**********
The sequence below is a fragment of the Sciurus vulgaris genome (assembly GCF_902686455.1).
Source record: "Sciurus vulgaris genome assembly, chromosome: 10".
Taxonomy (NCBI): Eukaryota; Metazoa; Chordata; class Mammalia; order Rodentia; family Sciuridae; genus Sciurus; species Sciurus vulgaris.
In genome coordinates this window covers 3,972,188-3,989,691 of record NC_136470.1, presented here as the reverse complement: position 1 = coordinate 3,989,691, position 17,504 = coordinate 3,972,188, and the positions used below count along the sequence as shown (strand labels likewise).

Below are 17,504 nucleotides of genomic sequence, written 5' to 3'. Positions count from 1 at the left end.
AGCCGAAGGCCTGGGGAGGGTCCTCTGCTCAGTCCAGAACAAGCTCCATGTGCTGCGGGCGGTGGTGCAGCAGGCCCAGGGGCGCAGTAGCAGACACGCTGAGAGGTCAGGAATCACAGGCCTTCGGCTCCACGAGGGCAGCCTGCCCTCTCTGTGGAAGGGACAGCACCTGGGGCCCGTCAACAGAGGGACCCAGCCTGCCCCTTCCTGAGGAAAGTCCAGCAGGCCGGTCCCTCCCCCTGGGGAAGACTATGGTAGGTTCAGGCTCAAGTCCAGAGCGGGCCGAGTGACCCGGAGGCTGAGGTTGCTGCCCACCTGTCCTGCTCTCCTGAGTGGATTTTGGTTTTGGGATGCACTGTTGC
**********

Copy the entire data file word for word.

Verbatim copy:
The sequence below is a fragment of the Sciurus vulgaris genome (assembly GCF_902686455.1).
Source record: "Sciurus vulgaris genome assembly, chromosome: 10".
Taxonomy (NCBI): Eukaryota; Metazoa; Chordata; class Mammalia; order Rodentia; family Sciuridae; genus Sciurus; species Sciurus vulgaris.
In genome coordinates this window covers 3,972,188-3,989,691 of record NC_136470.1, presented here as the reverse complement: position 1 = coordinate 3,989,691, position 17,504 = coordinate 3,972,188, and the positions used below count along the sequence as shown (strand labels likewise).

Below are 17,504 nucleotides of genomic sequence, written 5' to 3'. Positions count from 1 at the left end.
AGCCGAAGGCCTGGGGAGGGTCCTCTGCTCAGTCCAGAACAAGCTCCATGTGCTGCGGGCGGTGGTGCAGCAGGCCCAGGGGCGCAGTAGCAGACACGCTGAGAGGTCAGGAATCACAGGCCTTCGGCTCCACGAGGGCAGCCTGCCCTCTCTGTGGAAGGGACAGCACCTGGGGCCCGTCAACAGAGGGACCCAGCCTGCCCCTTCCTGAGGAAAGTCCAGCAGGCCGGTCCCTCCCCCTGGGGAAGACTATGGTAGGTTCAGGCTCAAGTCCAGAGCGGGCCGAGTGACCCGGAGGCTGAGGTTGCTGCCCACCTGTCCTGCTCTCCTGAGTGGATTTTGGTTTTGGGATGCACTGTTGC